Comment: Are Clinton’s Cyberattack Protests Hypocritical?
January 27, 2010 1 Comment
By JOSEPH FITSANAKIS* | intelNews.org |
The Chinese have accused the US government of hypocrisy in criticizing Beijing for its alleged role in organized hacking attacks, which recently drove Google to abandon its operations in China. Speaking last Thursday, US Secretary of State Hillary Clinton argued that “[c]ountries or individuals that engage in cyberattacks should face consequences and international condemnation”. But a subsequent editorial in government-owned The People’s Daily essentially said that China is not the only country that engages in cyberwarfare; the US does it too. Is this true? Most likely, yes.
American media pundits tend to forget that Washington is not alone in condemning cyberwarfare and cyberespionage. IntelNews readers will recall that, back in September of 2008, the Russian delegation at the 63rd United Nations Assembly initiated a formal resolution on international IT security. The resolution was unanimously approved by Assembly members, with one exception: the United States.
In reporting this in 2008, I wondered whether “the US, which has been building its own advanced cyber-attack arsenal since the mid-1990s, has more to gain from international IT insecurity than do its adversaries”. I repeated this question in January of 2009, when The New York Times published a front-page exposé of an ongoing CIA operation to sabotage Iranian nuclear laboratories and installations, which included sabotage of “computer systems and other networks on which Iran relies”.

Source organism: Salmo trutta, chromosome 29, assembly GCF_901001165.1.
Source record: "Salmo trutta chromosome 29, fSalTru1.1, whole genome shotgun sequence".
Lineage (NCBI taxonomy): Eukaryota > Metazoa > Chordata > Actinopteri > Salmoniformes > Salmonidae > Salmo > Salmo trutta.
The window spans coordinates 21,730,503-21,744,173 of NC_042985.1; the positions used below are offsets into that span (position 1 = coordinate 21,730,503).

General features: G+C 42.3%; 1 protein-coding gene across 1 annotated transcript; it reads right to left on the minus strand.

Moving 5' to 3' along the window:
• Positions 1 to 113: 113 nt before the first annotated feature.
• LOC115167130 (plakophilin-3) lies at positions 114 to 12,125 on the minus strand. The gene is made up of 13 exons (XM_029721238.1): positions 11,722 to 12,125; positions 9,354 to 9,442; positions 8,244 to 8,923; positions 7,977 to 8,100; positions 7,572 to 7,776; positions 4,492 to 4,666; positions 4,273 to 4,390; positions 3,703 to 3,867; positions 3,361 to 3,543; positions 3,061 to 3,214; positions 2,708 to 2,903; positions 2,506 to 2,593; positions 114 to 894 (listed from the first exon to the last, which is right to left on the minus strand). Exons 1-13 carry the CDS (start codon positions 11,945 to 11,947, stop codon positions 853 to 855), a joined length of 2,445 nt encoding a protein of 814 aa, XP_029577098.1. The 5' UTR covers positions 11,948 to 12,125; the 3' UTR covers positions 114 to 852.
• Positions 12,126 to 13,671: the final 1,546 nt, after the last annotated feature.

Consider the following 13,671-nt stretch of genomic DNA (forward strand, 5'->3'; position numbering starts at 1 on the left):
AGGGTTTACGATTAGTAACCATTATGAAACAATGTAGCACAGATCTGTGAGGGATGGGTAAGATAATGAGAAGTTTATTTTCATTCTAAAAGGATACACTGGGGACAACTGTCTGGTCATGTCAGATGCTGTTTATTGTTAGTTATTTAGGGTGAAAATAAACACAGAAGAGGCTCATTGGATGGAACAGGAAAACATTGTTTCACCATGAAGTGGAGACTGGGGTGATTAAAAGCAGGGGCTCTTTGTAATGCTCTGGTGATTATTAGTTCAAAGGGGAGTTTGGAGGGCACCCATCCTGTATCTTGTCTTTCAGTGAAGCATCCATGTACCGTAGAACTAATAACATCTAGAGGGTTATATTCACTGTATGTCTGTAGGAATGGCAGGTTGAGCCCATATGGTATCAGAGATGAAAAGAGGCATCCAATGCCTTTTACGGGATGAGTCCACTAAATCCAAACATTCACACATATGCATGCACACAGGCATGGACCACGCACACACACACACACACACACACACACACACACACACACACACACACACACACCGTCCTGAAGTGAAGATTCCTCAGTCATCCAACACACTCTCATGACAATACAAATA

It would be difficult –indeed ludicrous– to believe that the world’s most advanced military power, which relies on the world’s most powerful civilian electronic eavesdropping agency, does not employ cyberespionage techniques in dealing with real or perceived enemies. It did so in the late 1990s in Yugoslavia (particularly by hacking Slobodan Milosevic’s bank accounts in Russia, Cyprus and elsewhere) and has done so numerous times since then, including today in Iran, if The New York Times report is to be believed.
The US Secretary of State’s admonition ignores the reality of cybersecurity and cyberespionage: like two sides of the same coin, one cannot exist without the other. Nations the world over spend billions each year trying to augment both sides, and employ them at will in pursuit of –sometimes justified, sometimes unwarranted– national goals. In the shadow of overt politics, away from the limelight of idealistic pronouncements of the kind that Mrs. Clinton uttered last week, government-employed cyberspies are busy performing their assigned tasks. Ultimately, in the eyes of IT security experts, Chinese and American government-employed hackers appear strikingly similar.
* Dr. Joseph Fitsanakis has been writing and teaching on the politics of intelligence for over ten years. His areas of academic expertise include the institutional analysis of the intelligence community; the interception of communications; and the history of intelligence with particular reference to international espionage during the Cold War. He is co-founder and Senior Editor of intelNews.org. His latest writings for intelNews.org are available here.